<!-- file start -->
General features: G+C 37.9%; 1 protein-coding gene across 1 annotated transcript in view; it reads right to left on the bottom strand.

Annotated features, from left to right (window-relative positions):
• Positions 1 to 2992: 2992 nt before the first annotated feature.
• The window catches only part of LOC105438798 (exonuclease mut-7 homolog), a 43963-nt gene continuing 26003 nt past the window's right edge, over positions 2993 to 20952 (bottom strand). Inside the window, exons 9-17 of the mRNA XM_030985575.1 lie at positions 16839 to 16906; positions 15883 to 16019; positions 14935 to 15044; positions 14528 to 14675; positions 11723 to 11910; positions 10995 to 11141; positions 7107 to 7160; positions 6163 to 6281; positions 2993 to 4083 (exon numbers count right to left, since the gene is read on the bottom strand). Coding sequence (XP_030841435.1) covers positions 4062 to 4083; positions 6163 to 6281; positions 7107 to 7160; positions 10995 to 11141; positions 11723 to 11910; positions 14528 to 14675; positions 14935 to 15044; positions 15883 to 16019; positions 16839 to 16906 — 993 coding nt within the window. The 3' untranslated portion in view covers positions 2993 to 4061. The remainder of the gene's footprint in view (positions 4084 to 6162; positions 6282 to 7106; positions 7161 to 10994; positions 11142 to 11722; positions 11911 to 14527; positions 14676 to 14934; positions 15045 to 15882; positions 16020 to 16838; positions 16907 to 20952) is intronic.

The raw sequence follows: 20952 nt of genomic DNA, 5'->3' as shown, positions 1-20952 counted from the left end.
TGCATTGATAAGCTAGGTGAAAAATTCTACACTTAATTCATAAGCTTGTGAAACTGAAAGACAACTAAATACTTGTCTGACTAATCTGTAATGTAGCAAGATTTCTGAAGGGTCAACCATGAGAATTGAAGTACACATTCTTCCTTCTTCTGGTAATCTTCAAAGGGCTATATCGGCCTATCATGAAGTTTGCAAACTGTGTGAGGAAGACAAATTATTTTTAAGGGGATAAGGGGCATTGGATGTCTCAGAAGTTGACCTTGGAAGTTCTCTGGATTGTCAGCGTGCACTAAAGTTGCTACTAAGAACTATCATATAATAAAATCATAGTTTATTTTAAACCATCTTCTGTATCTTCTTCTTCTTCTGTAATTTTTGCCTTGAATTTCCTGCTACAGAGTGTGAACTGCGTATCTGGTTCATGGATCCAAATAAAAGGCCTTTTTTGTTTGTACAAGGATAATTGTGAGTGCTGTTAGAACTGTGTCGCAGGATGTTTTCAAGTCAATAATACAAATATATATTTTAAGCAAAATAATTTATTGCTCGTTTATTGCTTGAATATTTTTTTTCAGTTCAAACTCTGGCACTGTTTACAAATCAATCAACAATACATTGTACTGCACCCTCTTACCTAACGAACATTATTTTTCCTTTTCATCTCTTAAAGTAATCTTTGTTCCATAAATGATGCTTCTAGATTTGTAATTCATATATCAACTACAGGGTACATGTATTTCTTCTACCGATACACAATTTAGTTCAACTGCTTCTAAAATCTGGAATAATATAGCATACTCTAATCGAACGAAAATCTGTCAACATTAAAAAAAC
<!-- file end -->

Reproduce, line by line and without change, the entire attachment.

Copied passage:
General features: G+C 37.9%; 1 protein-coding gene across 1 annotated transcript in view; it reads right to left on the bottom strand.

Annotated features, from left to right (window-relative positions):
• Positions 1 to 2992: 2992 nt before the first annotated feature.
• The window catches only part of LOC105438798 (exonuclease mut-7 homolog), a 43963-nt gene continuing 26003 nt past the window's right edge, over positions 2993 to 20952 (bottom strand). Inside the window, exons 9-17 of the mRNA XM_030985575.1 lie at positions 16839 to 16906; positions 15883 to 16019; positions 14935 to 15044; positions 14528 to 14675; positions 11723 to 11910; positions 10995 to 11141; positions 7107 to 7160; positions 6163 to 6281; positions 2993 to 4083 (exon numbers count right to left, since the gene is read on the bottom strand). Coding sequence (XP_030841435.1) covers positions 4062 to 4083; positions 6163 to 6281; positions 7107 to 7160; positions 10995 to 11141; positions 11723 to 11910; positions 14528 to 14675; positions 14935 to 15044; positions 15883 to 16019; positions 16839 to 16906 — 993 coding nt within the window. The 3' untranslated portion in view covers positions 2993 to 4061. The remainder of the gene's footprint in view (positions 4084 to 6162; positions 6282 to 7106; positions 7161 to 10994; positions 11142 to 11722; positions 11911 to 14527; positions 14676 to 14934; positions 15045 to 15882; positions 16020 to 16838; positions 16907 to 20952) is intronic.

The raw sequence follows: 20952 nt of genomic DNA, 5'->3' as shown, positions 1-20952 counted from the left end.
TGCATTGATAAGCTAGGTGAAAAATTCTACACTTAATTCATAAGCTTGTGAAACTGAAAGACAACTAAATACTTGTCTGACTAATCTGTAATGTAGCAAGATTTCTGAAGGGTCAACCATGAGAATTGAAGTACACATTCTTCCTTCTTCTGGTAATCTTCAAAGGGCTATATCGGCCTATCATGAAGTTTGCAAACTGTGTGAGGAAGACAAATTATTTTTAAGGGGATAAGGGGCATTGGATGTCTCAGAAGTTGACCTTGGAAGTTCTCTGGATTGTCAGCGTGCACTAAAGTTGCTACTAAGAACTATCATATAATAAAATCATAGTTTATTTTAAACCATCTTCTGTATCTTCTTCTTCTTCTGTAATTTTTGCCTTGAATTTCCTGCTACAGAGTGTGAACTGCGTATCTGGTTCATGGATCCAAATAAAAGGCCTTTTTTGTTTGTACAAGGATAATTGTGAGTGCTGTTAGAACTGTGTCGCAGGATGTTTTCAAGTCAATAATACAAATATATATTTTAAGCAAAATAATTTATTGCTCGTTTATTGCTTGAATATTTTTTTTCAGTTCAAACTCTGGCACTGTTTACAAATCAATCAACAATACATTGTACTGCACCCTCTTACCTAACGAACATTATTTTTCCTTTTCATCTCTTAAAGTAATCTTTGTTCCATAAATGATGCTTCTAGATTTGTAATTCATATATCAACTACAGGGTACATGTATTTCTTCTACCGATACACAATTTAGTTCAACTGCTTCTAAAATCTGGAATAATATAGCATACTCTAATCGAACGAAAATCTGTCAACATTAAAAAAAC